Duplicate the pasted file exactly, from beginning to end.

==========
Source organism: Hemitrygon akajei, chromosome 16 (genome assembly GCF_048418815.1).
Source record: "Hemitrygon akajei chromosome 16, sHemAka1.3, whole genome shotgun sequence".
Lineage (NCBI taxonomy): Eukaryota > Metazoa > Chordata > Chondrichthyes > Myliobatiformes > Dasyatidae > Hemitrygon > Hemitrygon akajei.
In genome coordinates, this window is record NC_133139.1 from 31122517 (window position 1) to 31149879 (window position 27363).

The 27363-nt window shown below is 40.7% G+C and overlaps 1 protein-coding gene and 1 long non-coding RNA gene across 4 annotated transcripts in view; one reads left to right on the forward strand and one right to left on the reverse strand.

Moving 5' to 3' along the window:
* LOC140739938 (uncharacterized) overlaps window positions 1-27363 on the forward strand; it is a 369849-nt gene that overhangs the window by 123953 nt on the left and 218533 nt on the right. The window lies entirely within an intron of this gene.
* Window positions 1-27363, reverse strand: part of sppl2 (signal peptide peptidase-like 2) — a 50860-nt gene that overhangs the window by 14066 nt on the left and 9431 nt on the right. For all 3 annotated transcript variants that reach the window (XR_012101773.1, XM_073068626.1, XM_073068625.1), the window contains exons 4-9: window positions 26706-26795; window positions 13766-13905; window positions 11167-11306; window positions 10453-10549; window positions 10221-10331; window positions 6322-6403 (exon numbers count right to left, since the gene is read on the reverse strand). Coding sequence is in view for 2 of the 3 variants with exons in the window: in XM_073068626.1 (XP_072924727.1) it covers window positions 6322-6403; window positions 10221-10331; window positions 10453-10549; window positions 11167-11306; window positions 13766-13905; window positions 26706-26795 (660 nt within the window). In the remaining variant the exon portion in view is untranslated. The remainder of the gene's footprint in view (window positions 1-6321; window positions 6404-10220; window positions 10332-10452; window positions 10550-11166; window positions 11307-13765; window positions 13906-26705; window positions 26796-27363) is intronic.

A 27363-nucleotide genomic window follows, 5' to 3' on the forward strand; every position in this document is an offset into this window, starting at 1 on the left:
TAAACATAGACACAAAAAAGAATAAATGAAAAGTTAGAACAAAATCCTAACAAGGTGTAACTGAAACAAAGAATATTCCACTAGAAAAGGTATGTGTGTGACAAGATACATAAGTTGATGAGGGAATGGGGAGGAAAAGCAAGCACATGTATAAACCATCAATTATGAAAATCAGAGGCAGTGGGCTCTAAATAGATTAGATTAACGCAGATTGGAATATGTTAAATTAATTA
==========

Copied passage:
Source organism: Hemitrygon akajei, chromosome 16 (genome assembly GCF_048418815.1).
Source record: "Hemitrygon akajei chromosome 16, sHemAka1.3, whole genome shotgun sequence".
Lineage (NCBI taxonomy): Eukaryota > Metazoa > Chordata > Chondrichthyes > Myliobatiformes > Dasyatidae > Hemitrygon > Hemitrygon akajei.
In genome coordinates, this window is record NC_133139.1 from 31122517 (window position 1) to 31149879 (window position 27363).

The 27363-nt window shown below is 40.7% G+C and overlaps 1 protein-coding gene and 1 long non-coding RNA gene across 4 annotated transcripts in view; one reads left to right on the forward strand and one right to left on the reverse strand.

Moving 5' to 3' along the window:
* LOC140739938 (uncharacterized) overlaps window positions 1-27363 on the forward strand; it is a 369849-nt gene that overhangs the window by 123953 nt on the left and 218533 nt on the right. The window lies entirely within an intron of this gene.
* Window positions 1-27363, reverse strand: part of sppl2 (signal peptide peptidase-like 2) — a 50860-nt gene that overhangs the window by 14066 nt on the left and 9431 nt on the right. For all 3 annotated transcript variants that reach the window (XR_012101773.1, XM_073068626.1, XM_073068625.1), the window contains exons 4-9: window positions 26706-26795; window positions 13766-13905; window positions 11167-11306; window positions 10453-10549; window positions 10221-10331; window positions 6322-6403 (exon numbers count right to left, since the gene is read on the reverse strand). Coding sequence is in view for 2 of the 3 variants with exons in the window: in XM_073068626.1 (XP_072924727.1) it covers window positions 6322-6403; window positions 10221-10331; window positions 10453-10549; window positions 11167-11306; window positions 13766-13905; window positions 26706-26795 (660 nt within the window). In the remaining variant the exon portion in view is untranslated. The remainder of the gene's footprint in view (window positions 1-6321; window positions 6404-10220; window positions 10332-10452; window positions 10550-11166; window positions 11307-13765; window positions 13906-26705; window positions 26796-27363) is intronic.

A 27363-nucleotide genomic window follows, 5' to 3' on the forward strand; every position in this document is an offset into this window, starting at 1 on the left:
TAAACATAGACACAAAAAAGAATAAATGAAAAGTTAGAACAAAATCCTAACAAGGTGTAACTGAAACAAAGAATATTCCACTAGAAAAGGTATGTGTGTGACAAGATACATAAGTTGATGAGGGAATGGGGAGGAAAAGCAAGCACATGTATAAACCATCAATTATGAAAATCAGAGGCAGTGGGCTCTAAATAGATTAGATTAACGCAGATTGGAATATGTTAAATTAATTA